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Topic Review (Newest First)

  • 04-12-2006, 09:47 AM

    did you use the same quarter?

    Not to belittle the potential for damage, but I would not be surprised to find a variance in the thickness of quarters. I suggest if you are going to use a quarter as your reference, then use the same one.

    What you should do is as Dieter (DWZ8) says and measure the tops of the towers, and also have a 4 wheel alignment done on your car.

    I will tell you that my car does have some doming, though it is not severe, and my alignment was way out. When they aligned the car they were able to get it well within the spec- and the key thing is to look at the after results for side to side- (eg- front right vs. front left) if the side to side numbers are really close you are looking pretty good.
  • 04-11-2006, 11:52 AM

    Re: Frame Distortion

    This is no bogus issue, and it is not exaggerated either.

    I myself made the miserable experience a couple of weeks ago, driving another owner's Z8.
    We measured the towers using a ruler before we started to drive. They were almost flat, the "bulging" was about 1 mm on either side, nothing to worry about.
    During our short trip, I was allowed to drive a short time myself. Believe it or not, half a mile down the road there was the famous pothole waiting for me, I saw it too late and hit it with the left front wheel. All I could do was to take my foot off the brake pedal to ease the pain.
    After the impact, we immediately went back and measured the strut towers in the same way we had done before. The left one's bulging was now 3 mm. One single pothole, speed was about 50 mph. In my 7 series I wouldn't have thought about this kind of impact for a second.
    Here it bend a strut tower such that it was easily measurable with a simple ruler.
    Needless to say that this was a most embarrassing experience for me, and I can only thank the owner for the way he handled this.

    Measure the top of your strut towers, if they are not flat (follow Juergen Wunderlich's suggestion), you have an issue. It is certainly correct that a lot of cars have some kind of damage in this area, however, most of those are steel cars, which is a completely different story.
    Andrew warned several times that driving may cause further damage, and he was laughed at for it. I can only confirm, that a single pothole was enough in this case.

  • 04-11-2006, 10:56 AM

    Re: Frame Distortion

    Thanks GM. I did your suggested check of the shock towers with a straight edge and all is normal. I removed the caps and see no doming at the center of the plateau where the shock is attached. I also made sure I put back the plastic covers. Your explanation is very helpful and reassuring. I just wish some owner's would stop "falsely yelling fire in a crowded movie theatre."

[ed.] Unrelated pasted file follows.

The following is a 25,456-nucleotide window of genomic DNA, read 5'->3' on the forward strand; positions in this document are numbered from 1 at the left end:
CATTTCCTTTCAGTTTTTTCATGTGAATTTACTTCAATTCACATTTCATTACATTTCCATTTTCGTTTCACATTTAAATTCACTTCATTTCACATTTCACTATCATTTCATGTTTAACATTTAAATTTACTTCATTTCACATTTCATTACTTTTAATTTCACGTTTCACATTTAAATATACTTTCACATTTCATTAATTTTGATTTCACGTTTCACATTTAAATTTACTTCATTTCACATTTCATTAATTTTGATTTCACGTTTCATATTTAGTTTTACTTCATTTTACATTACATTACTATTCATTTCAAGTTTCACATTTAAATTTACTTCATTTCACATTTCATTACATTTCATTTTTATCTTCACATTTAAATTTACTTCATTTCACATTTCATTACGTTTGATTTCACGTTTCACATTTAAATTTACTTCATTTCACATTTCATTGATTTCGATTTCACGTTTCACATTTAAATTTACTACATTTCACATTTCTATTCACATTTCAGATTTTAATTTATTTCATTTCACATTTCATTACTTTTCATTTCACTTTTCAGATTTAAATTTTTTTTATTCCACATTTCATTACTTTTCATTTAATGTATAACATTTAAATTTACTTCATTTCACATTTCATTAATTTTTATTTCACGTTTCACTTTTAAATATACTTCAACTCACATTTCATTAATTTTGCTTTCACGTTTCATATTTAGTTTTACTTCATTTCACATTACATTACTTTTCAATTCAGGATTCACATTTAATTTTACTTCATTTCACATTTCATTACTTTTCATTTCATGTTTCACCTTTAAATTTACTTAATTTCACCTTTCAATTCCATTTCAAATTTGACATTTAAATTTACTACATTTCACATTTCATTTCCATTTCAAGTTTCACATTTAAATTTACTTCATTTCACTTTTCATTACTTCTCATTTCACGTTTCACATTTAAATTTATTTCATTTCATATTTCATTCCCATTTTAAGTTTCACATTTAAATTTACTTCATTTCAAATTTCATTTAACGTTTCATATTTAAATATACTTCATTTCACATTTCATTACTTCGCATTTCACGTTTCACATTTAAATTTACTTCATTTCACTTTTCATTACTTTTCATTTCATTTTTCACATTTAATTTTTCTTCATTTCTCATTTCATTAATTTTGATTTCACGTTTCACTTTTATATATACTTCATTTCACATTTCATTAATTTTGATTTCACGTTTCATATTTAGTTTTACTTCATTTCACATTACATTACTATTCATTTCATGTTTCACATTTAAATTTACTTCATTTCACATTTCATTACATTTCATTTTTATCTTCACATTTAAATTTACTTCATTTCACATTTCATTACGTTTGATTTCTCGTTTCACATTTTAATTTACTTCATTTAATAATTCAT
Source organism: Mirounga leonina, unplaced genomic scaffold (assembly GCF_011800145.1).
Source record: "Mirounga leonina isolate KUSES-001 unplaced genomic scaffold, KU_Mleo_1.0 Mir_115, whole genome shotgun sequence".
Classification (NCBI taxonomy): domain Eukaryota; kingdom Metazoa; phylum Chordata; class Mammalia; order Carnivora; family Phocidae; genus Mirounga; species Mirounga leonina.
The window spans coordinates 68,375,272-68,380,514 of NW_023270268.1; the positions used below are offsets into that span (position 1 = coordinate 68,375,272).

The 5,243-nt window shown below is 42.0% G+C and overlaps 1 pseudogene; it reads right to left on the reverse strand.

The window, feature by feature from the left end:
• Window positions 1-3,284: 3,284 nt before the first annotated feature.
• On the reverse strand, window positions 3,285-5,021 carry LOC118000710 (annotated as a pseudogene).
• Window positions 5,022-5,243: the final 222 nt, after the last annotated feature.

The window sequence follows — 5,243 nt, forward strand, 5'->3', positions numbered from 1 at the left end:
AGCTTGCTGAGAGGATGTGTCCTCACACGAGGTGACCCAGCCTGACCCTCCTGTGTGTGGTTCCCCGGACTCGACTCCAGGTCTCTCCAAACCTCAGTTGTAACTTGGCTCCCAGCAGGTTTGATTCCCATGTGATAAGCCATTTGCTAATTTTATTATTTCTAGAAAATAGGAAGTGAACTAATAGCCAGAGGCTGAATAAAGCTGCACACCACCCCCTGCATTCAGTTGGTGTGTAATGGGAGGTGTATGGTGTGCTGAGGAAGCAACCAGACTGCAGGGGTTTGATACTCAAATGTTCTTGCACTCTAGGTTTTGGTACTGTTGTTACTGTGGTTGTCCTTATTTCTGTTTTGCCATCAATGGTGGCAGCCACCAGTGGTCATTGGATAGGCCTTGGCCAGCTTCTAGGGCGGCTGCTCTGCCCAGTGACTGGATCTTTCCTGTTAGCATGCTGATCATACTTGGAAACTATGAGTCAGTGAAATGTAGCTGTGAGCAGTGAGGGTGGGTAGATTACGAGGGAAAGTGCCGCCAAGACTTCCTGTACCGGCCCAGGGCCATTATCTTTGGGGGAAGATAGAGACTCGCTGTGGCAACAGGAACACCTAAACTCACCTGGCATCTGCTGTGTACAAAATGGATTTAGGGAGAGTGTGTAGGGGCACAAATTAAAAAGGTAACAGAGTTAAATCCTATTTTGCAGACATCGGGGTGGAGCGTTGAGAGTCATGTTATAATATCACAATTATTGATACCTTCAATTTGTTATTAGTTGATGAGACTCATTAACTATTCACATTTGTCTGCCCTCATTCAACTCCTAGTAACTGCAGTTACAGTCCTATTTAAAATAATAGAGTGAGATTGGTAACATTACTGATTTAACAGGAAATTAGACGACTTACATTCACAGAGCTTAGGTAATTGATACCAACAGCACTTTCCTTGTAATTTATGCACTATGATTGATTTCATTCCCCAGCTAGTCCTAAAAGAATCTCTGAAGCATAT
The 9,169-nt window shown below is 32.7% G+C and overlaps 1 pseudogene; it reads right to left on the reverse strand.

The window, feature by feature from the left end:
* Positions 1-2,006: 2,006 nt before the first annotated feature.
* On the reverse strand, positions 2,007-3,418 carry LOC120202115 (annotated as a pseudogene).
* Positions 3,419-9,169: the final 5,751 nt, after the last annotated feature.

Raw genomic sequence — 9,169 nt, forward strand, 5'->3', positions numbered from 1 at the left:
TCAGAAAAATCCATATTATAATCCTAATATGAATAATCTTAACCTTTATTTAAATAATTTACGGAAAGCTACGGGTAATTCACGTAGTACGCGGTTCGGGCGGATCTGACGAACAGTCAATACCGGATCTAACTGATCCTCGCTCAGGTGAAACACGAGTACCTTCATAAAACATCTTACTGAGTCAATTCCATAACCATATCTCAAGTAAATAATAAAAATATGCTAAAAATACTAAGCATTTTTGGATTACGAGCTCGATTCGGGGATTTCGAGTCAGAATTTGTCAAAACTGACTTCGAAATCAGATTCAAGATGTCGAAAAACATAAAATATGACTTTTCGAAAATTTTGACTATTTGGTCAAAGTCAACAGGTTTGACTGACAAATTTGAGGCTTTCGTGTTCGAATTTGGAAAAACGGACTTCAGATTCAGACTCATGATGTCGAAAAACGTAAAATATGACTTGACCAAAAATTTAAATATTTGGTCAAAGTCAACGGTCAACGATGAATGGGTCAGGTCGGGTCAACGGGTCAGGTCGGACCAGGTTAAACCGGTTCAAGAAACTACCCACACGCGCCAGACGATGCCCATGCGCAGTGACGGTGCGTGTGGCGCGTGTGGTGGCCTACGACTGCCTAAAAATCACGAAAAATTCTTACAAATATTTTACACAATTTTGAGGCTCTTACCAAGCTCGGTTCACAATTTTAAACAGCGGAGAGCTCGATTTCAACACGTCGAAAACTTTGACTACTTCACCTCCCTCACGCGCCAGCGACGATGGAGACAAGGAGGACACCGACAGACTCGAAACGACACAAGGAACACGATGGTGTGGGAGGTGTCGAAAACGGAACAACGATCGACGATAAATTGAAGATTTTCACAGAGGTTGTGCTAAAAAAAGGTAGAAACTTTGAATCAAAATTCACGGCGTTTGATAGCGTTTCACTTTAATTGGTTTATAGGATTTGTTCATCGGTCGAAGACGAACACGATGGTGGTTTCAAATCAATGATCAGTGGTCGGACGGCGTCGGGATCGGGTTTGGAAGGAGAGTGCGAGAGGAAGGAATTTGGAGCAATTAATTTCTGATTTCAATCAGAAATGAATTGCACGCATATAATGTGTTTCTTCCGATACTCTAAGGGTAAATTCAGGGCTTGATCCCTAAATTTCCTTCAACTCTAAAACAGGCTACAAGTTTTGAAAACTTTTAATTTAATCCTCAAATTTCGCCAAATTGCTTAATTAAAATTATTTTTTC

• 04-11-2006, 10:20 AM

    Re: Frame Distortion

    After thinking about my car and the quarter test most of the night, I went first thing this morning to a high grade body shop that I know very well. I showed them my car and all the info and pictures from McFly's website. They said that in their opinion, all cars, with steel or aluminum chassis, have some degree of flex built into the area by the shock towers. They also felt it would be impossible to eye ball the distortion of the shock tower but it could be measured with the correct laser instrument. After carefully re-reading all the posts, particularly on McFly's website, and the BusinessWeek article, could we be creating our own version of 60 Minutes Audi faulty unintended acceleration, and killing the value of our cars over a non issue? I ask this question after I read that Jurgen Wunderlich, a technical board member from the German club that started the entire investigation says, "The Americans seem much more fearful". He also says that you would need a HUGE impact at high speed to compromise the structure of the frame. I am sure my hood seam gap ever so slightly narrowed after hitting a pothole yesterday, but is it frame distortion or normal wear and tear? I ask the same questions about McFly's pictures with the quarter. I am sure that a big percentage of us over time, will fail McFly's quarter test, but is his test really valid for frame distortion? I am really confused.
  • 04-11-2006, 10:14 AM

    Re: Frame Distortion

    Since I have a Z8 with no miles on it, I thought I'd pass along the following information to help people determine whether their cars have sustained any shock tower deformation damage.

    Let me begin by stating that the following measurements should serve as a reference point, not a definitive diagnostic technique.